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Hong Kong disqualifies 4 lawmakers for threatening national security

US Rep. Ilhan Omar (D-MN) (L) talks with Speaker of the House Nancy Pelosi (D-CA) during a rally with fellow Democrats before voting on H.R. 1, or the People Act, on the East Steps of the US Capitol on March 08, 2019 in Washington, DC. (AFP photo)
Former legislators Alvin Yeung Ngok-kiu, Kwok Ka-ki, Kenneth Leung, and Dennis Kwok speak to the media after they were disqualified, in Hong Kong, China, on November 11, 2020. (Photo by Reuters)

Hong Kong has disqualified four opposition lawmakers after the Chinese parliament adopted a resolution authorizing the city to expel legislators deemed dangerous to national security.

Alvin Yeung Ngok-kiu, Kwok Ka-ki, Kenneth Leung, and Dennis Kwok were disqualified from continuing in their capacity as city legislators on Wednesday, shortly after China’s parliament allowed authorities to unseat those lawmakers who seek secession or invite foreign interference.

The resolution bars anyone from the city’s 70-seat legislature who supports independence, refuses to recognize Beijing’s sovereignty over Hong Kong, or seeks help from “foreign countries or foreign forces to interfere in the affairs of the region” as well as “other acts that endanger national security.”

The resolution allows authorities to bypass the court system to unseat lawmakers.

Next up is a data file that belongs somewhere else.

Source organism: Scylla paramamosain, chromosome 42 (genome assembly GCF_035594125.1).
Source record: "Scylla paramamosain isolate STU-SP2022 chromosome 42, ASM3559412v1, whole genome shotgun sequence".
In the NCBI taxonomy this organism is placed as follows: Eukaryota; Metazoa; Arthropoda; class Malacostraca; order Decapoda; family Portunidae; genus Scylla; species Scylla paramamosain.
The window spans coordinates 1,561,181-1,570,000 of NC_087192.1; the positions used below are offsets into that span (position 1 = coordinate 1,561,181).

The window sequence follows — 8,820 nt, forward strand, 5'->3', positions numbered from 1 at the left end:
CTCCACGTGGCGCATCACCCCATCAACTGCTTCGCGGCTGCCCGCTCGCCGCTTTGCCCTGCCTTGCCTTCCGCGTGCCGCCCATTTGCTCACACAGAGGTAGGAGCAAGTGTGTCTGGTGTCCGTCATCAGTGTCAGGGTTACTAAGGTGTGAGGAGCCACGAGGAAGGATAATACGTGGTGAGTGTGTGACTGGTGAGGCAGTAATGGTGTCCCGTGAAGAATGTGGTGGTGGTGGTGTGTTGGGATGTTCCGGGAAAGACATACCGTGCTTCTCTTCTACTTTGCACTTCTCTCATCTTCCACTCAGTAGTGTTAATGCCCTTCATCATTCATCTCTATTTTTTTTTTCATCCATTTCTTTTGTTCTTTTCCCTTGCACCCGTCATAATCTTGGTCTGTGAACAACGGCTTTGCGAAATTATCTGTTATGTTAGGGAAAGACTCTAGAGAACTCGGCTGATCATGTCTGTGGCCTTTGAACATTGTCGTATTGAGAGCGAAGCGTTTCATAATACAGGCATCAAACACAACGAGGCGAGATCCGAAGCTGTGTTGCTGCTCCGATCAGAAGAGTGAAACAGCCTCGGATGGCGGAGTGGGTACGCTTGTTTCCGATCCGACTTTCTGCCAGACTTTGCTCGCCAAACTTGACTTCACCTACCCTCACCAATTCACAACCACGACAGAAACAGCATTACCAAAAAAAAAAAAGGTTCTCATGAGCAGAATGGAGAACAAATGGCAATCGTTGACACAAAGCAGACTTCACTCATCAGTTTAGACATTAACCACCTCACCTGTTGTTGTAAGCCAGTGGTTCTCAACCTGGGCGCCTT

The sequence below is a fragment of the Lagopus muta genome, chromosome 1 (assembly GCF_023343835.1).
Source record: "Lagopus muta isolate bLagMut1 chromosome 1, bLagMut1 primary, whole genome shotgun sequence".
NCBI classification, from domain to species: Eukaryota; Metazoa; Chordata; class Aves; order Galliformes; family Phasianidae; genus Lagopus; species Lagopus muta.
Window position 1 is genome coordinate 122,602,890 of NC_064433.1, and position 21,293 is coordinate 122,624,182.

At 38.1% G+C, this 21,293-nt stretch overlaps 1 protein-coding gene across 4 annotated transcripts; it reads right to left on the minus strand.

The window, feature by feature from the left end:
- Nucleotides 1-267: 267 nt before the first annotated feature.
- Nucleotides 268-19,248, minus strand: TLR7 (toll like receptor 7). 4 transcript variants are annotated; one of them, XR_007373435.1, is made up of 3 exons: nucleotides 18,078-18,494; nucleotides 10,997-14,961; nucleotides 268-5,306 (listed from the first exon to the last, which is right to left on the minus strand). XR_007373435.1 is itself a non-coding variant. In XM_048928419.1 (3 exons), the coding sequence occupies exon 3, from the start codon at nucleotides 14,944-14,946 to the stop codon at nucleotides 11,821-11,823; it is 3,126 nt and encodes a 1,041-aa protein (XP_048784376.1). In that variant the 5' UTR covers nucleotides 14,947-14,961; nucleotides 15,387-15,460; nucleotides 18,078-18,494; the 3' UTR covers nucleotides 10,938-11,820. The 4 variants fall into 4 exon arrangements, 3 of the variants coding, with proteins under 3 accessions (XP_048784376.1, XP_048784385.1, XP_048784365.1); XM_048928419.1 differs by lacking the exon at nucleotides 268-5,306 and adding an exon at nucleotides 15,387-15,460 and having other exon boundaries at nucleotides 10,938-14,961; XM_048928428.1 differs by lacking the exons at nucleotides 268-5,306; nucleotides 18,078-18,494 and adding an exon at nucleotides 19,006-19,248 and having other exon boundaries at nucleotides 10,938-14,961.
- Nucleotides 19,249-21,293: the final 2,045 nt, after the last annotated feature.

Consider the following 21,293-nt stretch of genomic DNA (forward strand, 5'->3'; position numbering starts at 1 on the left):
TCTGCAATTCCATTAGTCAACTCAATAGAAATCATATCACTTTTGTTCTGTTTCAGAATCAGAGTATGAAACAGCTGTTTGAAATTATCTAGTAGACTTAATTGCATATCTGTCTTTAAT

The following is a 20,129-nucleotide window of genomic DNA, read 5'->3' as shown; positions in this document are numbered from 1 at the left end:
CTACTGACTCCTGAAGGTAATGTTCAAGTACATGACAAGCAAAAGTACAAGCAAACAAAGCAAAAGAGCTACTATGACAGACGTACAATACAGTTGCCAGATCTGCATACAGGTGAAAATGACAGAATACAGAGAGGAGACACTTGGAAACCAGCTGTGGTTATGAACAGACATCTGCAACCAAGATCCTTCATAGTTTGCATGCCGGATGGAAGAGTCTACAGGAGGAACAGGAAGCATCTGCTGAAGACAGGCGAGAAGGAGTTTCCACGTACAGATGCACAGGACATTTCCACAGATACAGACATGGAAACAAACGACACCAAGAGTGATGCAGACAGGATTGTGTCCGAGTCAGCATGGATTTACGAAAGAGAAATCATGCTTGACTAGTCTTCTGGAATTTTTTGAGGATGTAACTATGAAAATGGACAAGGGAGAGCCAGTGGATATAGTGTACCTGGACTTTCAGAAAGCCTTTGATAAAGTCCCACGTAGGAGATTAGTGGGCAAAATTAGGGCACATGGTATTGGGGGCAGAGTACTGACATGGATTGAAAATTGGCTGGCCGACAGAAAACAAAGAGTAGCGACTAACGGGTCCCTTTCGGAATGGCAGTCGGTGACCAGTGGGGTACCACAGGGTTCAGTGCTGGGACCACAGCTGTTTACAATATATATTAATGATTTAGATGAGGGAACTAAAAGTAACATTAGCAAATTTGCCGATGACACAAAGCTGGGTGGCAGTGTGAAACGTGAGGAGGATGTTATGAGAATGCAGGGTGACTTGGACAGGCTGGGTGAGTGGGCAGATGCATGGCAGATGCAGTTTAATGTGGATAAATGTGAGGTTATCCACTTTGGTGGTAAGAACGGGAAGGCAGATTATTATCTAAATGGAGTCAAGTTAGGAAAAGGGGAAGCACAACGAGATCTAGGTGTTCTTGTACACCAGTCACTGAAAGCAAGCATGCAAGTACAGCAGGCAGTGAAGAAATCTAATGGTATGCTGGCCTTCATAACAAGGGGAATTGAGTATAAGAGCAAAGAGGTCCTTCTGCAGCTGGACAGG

On Monday, 19 opposition MPs threatened mass resignations should any of them be disqualified from the assembly.

The four excluded lawmakers also condemned the decision as “an obvious breach” of the Basic Law, the city’s mini-constitution, and their right to take part in public affairs.

“If observing due process and fighting for democracy can lead to being disqualified, it will be my honor,” said one of the four MPs, Dennis Kwok.

He said they would consult with their legal representatives before deciding whether to challenge the decision in courts.

Another disqualified lawmaker, Kwok Ka-ki, said, “Today, ‘one country, two systems’ no longer exists. Anyone who made this decision has to answer to history and every one of the Hong Kong people.”

Hong Kong has been governed under the “one-country, two-system” model since the city — a former British colony — was returned to China in 1997.

Hong Kong was rocked by riots over a bill that would have reformed its extradition law last year. Violent individuals vandalized the city, destroying public and private property and attacking anyone deemed to be pro-government. Hong Kong dropped that bill, but the acts of violence continued.

Earlier this year, the city enacted a new national security law, criminalizing sedition, secession, and subversion against the mainland.

Some opposition lawmakers openly called for Western intervention to stop the law from being enacted in the city and propagated in favor of secession from mainland China.

The United States actively supported the protest leaders and attempted to stir anti-China sentiments in the city.

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